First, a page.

Author event: Eileen Charbonneau

Eileen Charbonneau to discuss "I'll Be Seeing You" at Village Square Booksellers, The Square, Bellows Falls, on Saturday, at 11 a.m. Call 802-463-9404 for book and event reservations.

BELLOWS FALLS — Author of "I'll Be Seeing You," Eileen Charbonneau, will be speaking at Village Square Booksellers in Bellows Falls on Saturday, Sept 9, at 11 a.m.. Call 802-463-9404 for book and event reservations.

Eileen Charbonneau is an award-winning author of nine published novels, short stories, and non-fiction. Her work has received the Golden Medallion, Hearts of the West, Andre Norton and Phyllis A. Whitney awards. "I'll Be Seeing You" is an historical romantic suspense novel series "The Code Talker Chronicles" from BWL Publishing. Luke Kayenta and his childhood friend Nantai Riggs are young shepherds of the Navajo reservation in Arizona. They volunteer for an experiment: to come up with an uncrackable code based on the Navajo language to be used by the US as it enters World War II. They fly into New York to join the spy agency the Office of Strategic Services (OSS). While on the airfield, Kayenta catches sight of a young woman. He is first enchanted, then heartsick when he finds that Kitty Charante is the wife of his Canadian RAF pilot and instructor in espionage. Later in the mountains between Spain and Nazi-occupied France, Kayenta and Riggs practice the code between radio stations while helping on missions.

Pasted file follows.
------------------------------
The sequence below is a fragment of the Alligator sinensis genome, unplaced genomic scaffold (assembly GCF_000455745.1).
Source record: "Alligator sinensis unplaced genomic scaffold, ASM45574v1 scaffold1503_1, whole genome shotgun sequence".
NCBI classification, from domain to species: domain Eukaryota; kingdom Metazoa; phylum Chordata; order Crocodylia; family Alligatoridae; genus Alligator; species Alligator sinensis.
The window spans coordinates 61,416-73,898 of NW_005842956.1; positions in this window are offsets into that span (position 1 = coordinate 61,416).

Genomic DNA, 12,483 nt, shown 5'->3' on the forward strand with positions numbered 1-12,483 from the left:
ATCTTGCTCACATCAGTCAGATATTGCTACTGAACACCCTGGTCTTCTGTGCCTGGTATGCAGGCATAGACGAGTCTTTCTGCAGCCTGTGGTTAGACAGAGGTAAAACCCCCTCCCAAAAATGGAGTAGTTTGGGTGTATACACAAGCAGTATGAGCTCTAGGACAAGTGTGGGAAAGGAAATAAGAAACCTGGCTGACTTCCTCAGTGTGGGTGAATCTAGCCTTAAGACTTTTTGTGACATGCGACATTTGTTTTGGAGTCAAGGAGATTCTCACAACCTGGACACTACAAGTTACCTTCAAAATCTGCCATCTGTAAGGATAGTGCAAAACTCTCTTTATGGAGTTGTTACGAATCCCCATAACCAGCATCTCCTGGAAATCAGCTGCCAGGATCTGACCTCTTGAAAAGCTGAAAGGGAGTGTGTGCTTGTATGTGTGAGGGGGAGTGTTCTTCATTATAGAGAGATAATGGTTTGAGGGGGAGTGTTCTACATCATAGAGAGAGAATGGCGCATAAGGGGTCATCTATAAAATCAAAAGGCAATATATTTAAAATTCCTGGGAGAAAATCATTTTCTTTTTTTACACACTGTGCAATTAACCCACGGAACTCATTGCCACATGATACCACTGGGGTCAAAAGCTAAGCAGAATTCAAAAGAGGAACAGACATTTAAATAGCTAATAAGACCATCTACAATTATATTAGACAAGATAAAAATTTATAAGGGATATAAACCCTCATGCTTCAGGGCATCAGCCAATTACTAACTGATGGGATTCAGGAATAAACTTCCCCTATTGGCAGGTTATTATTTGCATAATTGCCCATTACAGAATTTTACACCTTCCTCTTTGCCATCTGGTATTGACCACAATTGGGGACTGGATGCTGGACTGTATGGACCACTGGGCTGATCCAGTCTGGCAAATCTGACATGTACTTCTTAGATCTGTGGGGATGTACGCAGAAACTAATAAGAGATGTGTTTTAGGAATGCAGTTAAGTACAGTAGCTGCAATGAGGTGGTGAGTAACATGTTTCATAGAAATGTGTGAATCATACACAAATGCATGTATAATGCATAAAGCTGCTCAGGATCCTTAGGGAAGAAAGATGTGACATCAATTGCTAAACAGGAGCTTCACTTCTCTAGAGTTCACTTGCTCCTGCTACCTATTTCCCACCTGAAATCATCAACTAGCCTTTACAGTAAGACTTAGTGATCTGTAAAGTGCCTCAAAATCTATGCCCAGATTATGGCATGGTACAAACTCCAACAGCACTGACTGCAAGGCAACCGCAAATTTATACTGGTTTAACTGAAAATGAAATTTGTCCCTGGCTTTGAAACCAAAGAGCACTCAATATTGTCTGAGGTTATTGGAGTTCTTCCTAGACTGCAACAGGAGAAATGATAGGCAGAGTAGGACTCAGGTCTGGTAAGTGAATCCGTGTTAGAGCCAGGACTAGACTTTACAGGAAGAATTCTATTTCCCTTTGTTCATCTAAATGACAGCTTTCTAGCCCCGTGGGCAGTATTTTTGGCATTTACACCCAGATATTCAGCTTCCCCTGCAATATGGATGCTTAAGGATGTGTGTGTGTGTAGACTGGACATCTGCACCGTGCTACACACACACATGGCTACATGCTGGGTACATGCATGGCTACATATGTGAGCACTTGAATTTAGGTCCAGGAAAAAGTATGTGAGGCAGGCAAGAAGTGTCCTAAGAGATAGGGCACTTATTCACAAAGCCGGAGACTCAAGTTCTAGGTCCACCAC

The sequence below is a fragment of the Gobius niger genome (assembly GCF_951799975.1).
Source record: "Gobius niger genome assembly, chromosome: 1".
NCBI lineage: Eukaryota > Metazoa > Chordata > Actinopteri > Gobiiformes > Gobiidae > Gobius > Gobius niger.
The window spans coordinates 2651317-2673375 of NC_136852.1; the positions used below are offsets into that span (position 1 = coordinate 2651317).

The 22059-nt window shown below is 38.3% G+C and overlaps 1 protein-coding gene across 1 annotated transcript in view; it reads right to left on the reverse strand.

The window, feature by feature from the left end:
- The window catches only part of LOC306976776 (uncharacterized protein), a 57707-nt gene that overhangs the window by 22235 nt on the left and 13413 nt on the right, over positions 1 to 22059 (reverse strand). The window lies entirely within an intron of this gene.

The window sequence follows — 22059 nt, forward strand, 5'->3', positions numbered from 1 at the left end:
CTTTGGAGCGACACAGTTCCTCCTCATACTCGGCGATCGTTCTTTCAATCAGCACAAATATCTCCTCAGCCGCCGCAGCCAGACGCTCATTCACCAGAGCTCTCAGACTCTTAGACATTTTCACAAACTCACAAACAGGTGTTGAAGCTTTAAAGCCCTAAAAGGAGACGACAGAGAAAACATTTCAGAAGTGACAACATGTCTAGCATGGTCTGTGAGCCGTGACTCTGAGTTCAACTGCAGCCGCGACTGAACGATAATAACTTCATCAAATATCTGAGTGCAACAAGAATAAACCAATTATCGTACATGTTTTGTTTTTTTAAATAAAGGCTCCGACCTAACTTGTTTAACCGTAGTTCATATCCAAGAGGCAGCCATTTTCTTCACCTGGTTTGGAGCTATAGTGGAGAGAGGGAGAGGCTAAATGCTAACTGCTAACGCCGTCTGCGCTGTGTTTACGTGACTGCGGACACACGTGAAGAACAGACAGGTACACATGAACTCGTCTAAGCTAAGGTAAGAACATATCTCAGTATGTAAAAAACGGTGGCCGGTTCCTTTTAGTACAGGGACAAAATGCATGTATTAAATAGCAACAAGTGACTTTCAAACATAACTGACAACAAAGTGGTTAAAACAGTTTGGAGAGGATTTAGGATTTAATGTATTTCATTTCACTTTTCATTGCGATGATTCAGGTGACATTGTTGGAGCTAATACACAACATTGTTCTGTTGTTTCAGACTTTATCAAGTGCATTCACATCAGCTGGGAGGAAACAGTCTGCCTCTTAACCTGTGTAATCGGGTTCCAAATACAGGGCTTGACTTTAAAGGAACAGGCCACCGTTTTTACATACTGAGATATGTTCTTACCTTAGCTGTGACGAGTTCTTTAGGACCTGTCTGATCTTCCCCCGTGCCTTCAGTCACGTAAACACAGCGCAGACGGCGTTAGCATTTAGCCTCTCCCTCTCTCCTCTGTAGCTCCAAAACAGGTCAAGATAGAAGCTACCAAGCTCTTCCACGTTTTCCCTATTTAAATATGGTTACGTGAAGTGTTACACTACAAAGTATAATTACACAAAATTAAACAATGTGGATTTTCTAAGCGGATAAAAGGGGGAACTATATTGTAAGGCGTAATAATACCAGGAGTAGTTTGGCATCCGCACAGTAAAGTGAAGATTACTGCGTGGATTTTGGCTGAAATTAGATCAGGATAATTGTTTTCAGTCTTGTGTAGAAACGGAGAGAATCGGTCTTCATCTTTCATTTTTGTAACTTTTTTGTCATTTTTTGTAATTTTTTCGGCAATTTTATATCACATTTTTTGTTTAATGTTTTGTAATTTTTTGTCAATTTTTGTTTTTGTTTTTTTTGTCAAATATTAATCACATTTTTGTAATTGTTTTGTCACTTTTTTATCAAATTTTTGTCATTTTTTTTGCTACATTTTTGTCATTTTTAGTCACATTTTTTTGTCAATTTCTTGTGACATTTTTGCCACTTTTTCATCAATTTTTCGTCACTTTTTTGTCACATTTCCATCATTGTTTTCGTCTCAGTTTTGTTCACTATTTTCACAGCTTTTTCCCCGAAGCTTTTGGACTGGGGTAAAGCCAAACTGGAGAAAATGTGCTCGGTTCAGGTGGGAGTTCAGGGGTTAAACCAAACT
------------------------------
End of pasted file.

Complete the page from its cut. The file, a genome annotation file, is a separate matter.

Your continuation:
Charbonneau's World War II set novels follow O.S.S. (Office of Strategic Services, precursor to the C.I.A.) operative and former Navajo sheepherder Luke Kayenta as he helps to develop the Navajo Code. The code was used and never broken by the Axis powers throughout the war. It could only be created among speakers who were fluent in both Navajo and English,and proved so successful that the Code Talkers were asked to keep their contribution tho the war effort a secret in case it needed to be used again. It was finally de-classified in 1968.

Charbonneau, who counts among her relatives three members of the historic Lewis and Clark Expedition, is drawn to the untold tale. Her previous novels have centered around the Choctaw Nation's contributions to Irish Famine relief in the 1840s (Rachel LeMoyne), early efforts at conservation in California's national parks (Waltzing in Ragtime), and abolition efforts in Federal Era Virginia (The Randolph Legacy). "Fiction can fill-in and illuminate gaps and seldom-seen points of view in our historical record," Charbonneau believes. "In the context of a good galloping story, it can show us who we are as a people." For the Code Talker Chronicles, Charbonneau has also delved into family history. Navaho Kayenta's love interest is fellow O.S.S. operative and New York City born and bred Charante, a character based in the life of her 98 year old mother. "My parents were great story tellers of their time before I was born," Charbonneau says, "I'm glad I was paying attention!"

Future events at the bookstore include Friday, Sept 22, at 7 p.m., Erik Rickstad, Vermont author of "Names of Dead Girls" and Friday Oct 20 at 7 p.m., Archer Mayor, Newfane author of "Trace."


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